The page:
# 1.5.4: Words that Describe Mathematical Operations

- Page ID
- 4283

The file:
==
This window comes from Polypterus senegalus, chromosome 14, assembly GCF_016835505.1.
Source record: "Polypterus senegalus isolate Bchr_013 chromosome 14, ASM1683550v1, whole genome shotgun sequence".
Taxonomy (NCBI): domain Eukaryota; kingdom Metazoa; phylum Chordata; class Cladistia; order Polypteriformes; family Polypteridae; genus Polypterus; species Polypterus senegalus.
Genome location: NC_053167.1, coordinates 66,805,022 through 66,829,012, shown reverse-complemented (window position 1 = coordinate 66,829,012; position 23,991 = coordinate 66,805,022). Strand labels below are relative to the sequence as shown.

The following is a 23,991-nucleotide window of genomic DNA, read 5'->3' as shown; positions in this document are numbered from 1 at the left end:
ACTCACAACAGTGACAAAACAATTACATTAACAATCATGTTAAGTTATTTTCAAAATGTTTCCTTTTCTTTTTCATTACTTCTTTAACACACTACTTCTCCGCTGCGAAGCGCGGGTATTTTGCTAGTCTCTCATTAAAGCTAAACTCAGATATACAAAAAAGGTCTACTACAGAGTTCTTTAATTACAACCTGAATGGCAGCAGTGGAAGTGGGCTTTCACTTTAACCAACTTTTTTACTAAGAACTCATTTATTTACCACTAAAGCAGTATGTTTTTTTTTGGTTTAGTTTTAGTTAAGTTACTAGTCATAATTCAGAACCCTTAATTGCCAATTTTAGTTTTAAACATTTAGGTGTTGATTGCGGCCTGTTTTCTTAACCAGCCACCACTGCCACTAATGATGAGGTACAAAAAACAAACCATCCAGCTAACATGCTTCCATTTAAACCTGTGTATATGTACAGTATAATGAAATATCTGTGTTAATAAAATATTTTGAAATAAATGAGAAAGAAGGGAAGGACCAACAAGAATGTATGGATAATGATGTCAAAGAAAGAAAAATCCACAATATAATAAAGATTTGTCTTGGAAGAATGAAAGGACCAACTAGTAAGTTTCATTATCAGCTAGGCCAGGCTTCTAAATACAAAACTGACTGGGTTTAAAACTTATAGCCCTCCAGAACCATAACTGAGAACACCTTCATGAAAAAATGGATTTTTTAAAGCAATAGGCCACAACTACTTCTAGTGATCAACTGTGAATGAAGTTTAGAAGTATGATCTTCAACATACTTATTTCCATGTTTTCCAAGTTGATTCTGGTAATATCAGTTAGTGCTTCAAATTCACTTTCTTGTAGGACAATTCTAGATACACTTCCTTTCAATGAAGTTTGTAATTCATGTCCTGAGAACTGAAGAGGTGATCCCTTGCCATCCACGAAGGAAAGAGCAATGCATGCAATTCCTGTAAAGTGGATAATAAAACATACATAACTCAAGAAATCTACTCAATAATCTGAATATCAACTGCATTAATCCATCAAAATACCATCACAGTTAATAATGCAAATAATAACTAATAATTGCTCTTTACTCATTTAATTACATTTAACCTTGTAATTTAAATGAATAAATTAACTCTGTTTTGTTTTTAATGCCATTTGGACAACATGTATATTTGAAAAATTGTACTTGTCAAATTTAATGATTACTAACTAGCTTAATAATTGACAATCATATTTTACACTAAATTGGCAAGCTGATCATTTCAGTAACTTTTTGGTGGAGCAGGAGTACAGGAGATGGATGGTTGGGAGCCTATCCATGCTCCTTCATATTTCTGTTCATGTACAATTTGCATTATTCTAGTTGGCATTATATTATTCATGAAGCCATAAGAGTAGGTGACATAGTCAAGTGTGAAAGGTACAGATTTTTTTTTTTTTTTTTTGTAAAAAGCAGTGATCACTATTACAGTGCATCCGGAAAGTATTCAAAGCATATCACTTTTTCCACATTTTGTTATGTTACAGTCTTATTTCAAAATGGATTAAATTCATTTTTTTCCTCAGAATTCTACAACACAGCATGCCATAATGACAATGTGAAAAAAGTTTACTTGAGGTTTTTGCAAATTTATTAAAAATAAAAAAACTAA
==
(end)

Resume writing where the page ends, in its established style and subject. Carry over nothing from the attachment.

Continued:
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\(\newcommand{\avec}{\mathbf a}\) \(\newcommand{\bvec}{\mathbf b}\) \(\newcommand{\cvec}{\mathbf c}\) \(\newcommand{\dvec}{\mathbf d}\) \(\newcommand{\dtil}{\widetilde{\mathbf d}}\) \(\newcommand{\evec}{\mathbf e}\) \(\newcommand{\fvec}{\mathbf f}\) \(\newcommand{\nvec}{\mathbf n}\) \(\newcommand{\pvec}{\mathbf p}\) \(\newcommand{\qvec}{\mathbf q}\) \(\newcommand{\svec}{\mathbf s}\) \(\newcommand{\tvec}{\mathbf t}\) \(\newcommand{\uvec}{\mathbf u}\) \(\newcommand{\vvec}{\mathbf v}\) \(\newcommand{\wvec}{\mathbf w}\) \(\newcommand{\xvec}{\mathbf x}\) \(\newcommand{\yvec}{\mathbf y}\) \(\newcommand{\zvec}{\mathbf z}\) \(\newcommand{\rvec}{\mathbf r}\) \(\newcommand{\mvec}{\mathbf m}\) \(\newcommand{\zerovec}{\mathbf 0}\) \(\newcommand{\onevec}{\mathbf 1}\) \(\newcommand{\real}{\mathbb R}\) \(\newcommand{\twovec}[2]{\left[\begin{array}{r}#1 \\ #2 \end{array}\right]}\) \(\newcommand{\ctwovec}[2]{\left[\begin{array}{c}#1 \\ #2 \end{array}\right]}\) \(\newcommand{\threevec}[3]{\left[\begin{array}{r}#1 \\ #2 \\ #3 \end{array}\right]}\) \(\newcommand{\cthreevec}[3]{\left[\begin{array}{c}#1 \\ #2 \\ #3 \end{array}\right]}\) \(\newcommand{\fourvec}[4]{\left[\begin{array}{r}#1 \\ #2 \\ #3 \\ #4 \end{array}\right]}\) \(\newcommand{\cfourvec}[4]{\left[\begin{array}{c}#1 \\ #2 \\ #3 \\ #4 \end{array}\right]}\) \(\newcommand{\fivevec}[5]{\left[\begin{array}{r}#1 \\ #2 \\ #3 \\ #4 \\ #5 \\ \end{array}\right]}\) \(\newcommand{\cfivevec}[5]{\left[\begin{array}{c}#1 \\ #2 \\ #3 \\ #4 \\ #5 \\ \end{array}\right]}\) \(\newcommand{\mattwo}[4]{\left[\begin{array}{rr}#1 \amp #2 \\ #3 \amp #4 \\ \end{array}\right]}\) \(\newcommand{\laspan}[1]{\text{Span}\{#1\}}\) \(\newcommand{\bcal}{\cal B}\) \(\newcommand{\ccal}{\cal C}\) \(\newcommand{\scal}{\cal S}\) \(\newcommand{\wcal}{\cal W}\) \(\newcommand{\ecal}{\cal E}\) \(\newcommand{\coords}[2]{\left\{#1\right\}_{#2}}\) \(\newcommand{\gray}[1]{\color{gray}{#1}}\) \(\newcommand{\lgray}[1]{\color{lightgray}{#1}}\) \(\newcommand{\rank}{\operatorname{rank}}\) \(\newcommand{\row}{\text{Row}}\) \(\newcommand{\col}{\text{Col}}\) \(\renewcommand{\row}{\text{Row}}\) \(\newcommand{\nul}{\text{Nul}}\) \(\newcommand{\var}{\text{Var}}\) \(\newcommand{\corr}{\text{corr}}\) \(\newcommand{\len}[1]{\left|#1\right|}\) \(\newcommand{\bbar}{\overline{\bvec}}\) \(\newcommand{\bhat}{\widehat{\bvec}}\) \(\newcommand{\bperp}{\bvec^\perp}\) \(\newcommand{\xhat}{\widehat{\xvec}}\) \(\newcommand{\vhat}{\widehat{\vvec}}\) \(\newcommand{\uhat}{\widehat{\uvec}}\) \(\newcommand{\what}{\widehat{\wvec}}\) \(\newcommand{\Sighat}{\widehat{\Sigma}}\) \(\newcommand{\lt}{<}\) \(\newcommand{\gt}{>}\) \(\newcommand{\amp}{&}\) \(\definecolor{fillinmathshade}{gray}{0.9}\)## Expressions for Real-Life Situations